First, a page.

Independent trustees deemed to have the same intention of the other trustees, even if that intention was unknown

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Published on 20/02/2014
A topic of continual interest and discussion is the use of the family trusts in New Zealand to undertake business transactions. Such trusts are commonly referred to as trading trusts.

A likely outcome of the New Zealand Law Commission’s review of trusts are higher standards to be satisfied by trustees in the future.

A recent case, TRA019/11, is another case demonstrating the requirement for extreme caution when using a trust as an operating business vehicle. In this case the Taxation Review Authority (“TRA”) held that two of the three trustees, being the husband and wife, had the intention or purpose to sell properties when acquired. The third independent professional trustee argued that she had no similar purpose or intention and, therefore, because the trustees must act unanimously, there could be no liability due to the lack of intention for all trustees.

The TRA did not agree. It ruled that the intentions or purposes of some, but not all, of the trustees of a trust can be attributed to the trust as a whole. Accordingly, the intention or purpose of the husband and wife was attributed to the independent trustee.

Because of the nature of buying and selling a large number of properties, the TRA held that the trust was in the business of erecting buildings and buying and selling properties. The trust bought and sold 11 properties, of which 10 had new houses built on them, with relatively short times of occupation.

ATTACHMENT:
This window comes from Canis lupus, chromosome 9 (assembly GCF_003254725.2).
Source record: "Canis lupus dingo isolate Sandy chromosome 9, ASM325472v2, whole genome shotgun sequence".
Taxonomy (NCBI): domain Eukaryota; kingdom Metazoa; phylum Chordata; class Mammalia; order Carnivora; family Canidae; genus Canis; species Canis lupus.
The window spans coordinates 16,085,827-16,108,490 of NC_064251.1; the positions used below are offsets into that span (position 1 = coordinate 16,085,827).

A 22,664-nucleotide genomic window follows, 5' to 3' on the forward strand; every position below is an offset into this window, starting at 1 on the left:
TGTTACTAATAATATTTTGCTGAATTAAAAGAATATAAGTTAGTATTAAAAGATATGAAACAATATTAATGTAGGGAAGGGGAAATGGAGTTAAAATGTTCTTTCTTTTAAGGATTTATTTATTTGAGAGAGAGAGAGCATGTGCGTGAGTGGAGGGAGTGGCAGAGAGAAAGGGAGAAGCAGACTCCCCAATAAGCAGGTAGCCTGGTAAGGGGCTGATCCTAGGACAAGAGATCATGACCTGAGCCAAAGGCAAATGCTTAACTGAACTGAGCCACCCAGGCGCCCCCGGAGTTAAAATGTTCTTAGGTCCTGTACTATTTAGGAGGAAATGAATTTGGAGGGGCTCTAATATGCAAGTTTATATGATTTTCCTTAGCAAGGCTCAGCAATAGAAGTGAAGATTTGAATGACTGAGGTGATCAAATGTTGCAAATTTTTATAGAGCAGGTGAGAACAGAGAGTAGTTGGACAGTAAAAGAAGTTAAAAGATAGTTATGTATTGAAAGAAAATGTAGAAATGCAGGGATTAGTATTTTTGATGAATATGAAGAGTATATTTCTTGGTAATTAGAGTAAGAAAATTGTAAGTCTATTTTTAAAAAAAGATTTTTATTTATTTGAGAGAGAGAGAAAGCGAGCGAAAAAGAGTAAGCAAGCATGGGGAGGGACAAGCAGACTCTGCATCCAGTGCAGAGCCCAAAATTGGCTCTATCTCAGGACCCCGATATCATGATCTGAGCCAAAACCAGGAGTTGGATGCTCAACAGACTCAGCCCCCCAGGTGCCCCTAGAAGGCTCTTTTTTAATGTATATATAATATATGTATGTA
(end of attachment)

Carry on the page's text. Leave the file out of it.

The TRA found that the trust was liable to account for GST and income tax because the trust was engaged in the business of erecting houses on the properties, which constituted a taxable activity, and that shortfall penalties would apply due to the gross carelessness of the trustees.

It is difficult to understand in this case how an independent trustee could not see that the trust was undertaking a business activity, given that the trustee would have been required to sign documentation buying and selling houses, borrowing money from the bank and signing financial accounts.

Any tax liability that is owed to the Inland Revenue Department for income tax or GST is a personal liability of trustees. This is a lesson to be learned in the proper administration of a trust and furthermore, the inappropriateness of a trust being utilised for business purposes, without taking the correct legal and accounting advice.

BlackmanSpargo strongly believe that the proper administration of trusts, whether or not we are trustees, is an important role ensuring that risks of trustees and trusts are reduced and properly managed.


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